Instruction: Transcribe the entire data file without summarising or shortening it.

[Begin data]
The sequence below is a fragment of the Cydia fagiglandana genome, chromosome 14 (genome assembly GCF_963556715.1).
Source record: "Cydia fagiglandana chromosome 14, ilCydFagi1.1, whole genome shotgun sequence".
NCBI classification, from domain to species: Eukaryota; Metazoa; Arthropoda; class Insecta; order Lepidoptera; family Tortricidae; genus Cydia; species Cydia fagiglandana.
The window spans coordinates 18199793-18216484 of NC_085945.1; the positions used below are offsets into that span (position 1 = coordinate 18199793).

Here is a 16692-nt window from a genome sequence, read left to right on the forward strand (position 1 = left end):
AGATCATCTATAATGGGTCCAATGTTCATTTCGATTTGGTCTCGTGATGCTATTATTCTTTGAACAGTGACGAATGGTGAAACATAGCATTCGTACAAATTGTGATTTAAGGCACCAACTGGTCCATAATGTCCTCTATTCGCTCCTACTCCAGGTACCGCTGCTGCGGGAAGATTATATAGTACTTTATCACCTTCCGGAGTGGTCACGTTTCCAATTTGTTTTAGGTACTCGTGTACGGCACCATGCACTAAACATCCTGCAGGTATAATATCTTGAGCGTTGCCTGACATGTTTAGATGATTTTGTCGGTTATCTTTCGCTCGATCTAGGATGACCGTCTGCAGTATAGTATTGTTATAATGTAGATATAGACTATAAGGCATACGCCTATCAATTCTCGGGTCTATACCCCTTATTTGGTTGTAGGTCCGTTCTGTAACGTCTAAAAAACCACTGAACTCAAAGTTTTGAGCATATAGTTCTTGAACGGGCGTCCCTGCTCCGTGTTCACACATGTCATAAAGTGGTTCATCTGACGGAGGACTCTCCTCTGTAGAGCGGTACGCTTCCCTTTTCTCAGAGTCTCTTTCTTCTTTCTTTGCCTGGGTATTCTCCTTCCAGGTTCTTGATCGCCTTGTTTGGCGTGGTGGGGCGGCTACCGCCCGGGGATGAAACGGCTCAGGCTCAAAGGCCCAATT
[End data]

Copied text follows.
The sequence below is a fragment of the Cydia fagiglandana genome, chromosome 14 (genome assembly GCF_963556715.1).
Source record: "Cydia fagiglandana chromosome 14, ilCydFagi1.1, whole genome shotgun sequence".
NCBI classification, from domain to species: Eukaryota; Metazoa; Arthropoda; class Insecta; order Lepidoptera; family Tortricidae; genus Cydia; species Cydia fagiglandana.
The window spans coordinates 18199793-18216484 of NC_085945.1; the positions used below are offsets into that span (position 1 = coordinate 18199793).

Here is a 16692-nt window from a genome sequence, read left to right on the forward strand (position 1 = left end):
AGATCATCTATAATGGGTCCAATGTTCATTTCGATTTGGTCTCGTGATGCTATTATTCTTTGAACAGTGACGAATGGTGAAACATAGCATTCGTACAAATTGTGATTTAAGGCACCAACTGGTCCATAATGTCCTCTATTCGCTCCTACTCCAGGTACCGCTGCTGCGGGAAGATTATATAGTACTTTATCACCTTCCGGAGTGGTCACGTTTCCAATTTGTTTTAGGTACTCGTGTACGGCACCATGCACTAAACATCCTGCAGGTATAATATCTTGAGCGTTGCCTGACATGTTTAGATGATTTTGTCGGTTATCTTTCGCTCGATCTAGGATGACCGTCTGCAGTATAGTATTGTTATAATGTAGATATAGACTATAAGGCATACGCCTATCAATTCTCGGGTCTATACCCCTTATTTGGTTGTAGGTCCGTTCTGTAACGTCTAAAAAACCACTGAACTCAAAGTTTTGAGCATATAGTTCTTGAACGGGCGTCCCTGCTCCGTGTTCACACATGTCATAAAGTGGTTCATCTGACGGAGGACTCTCCTCTGTAGAGCGGTACGCTTCCCTTTTCTCAGAGTCTCTTTCTTCTTTCTTTGCCTGGGTATTCTCCTTCCAGGTTCTTGATCGCCTTGTTTGGCGTGGTGGGGCGGCTACCGCCCGGGGATGAAACGGCTCAGGCTCAAAGGCCCAATT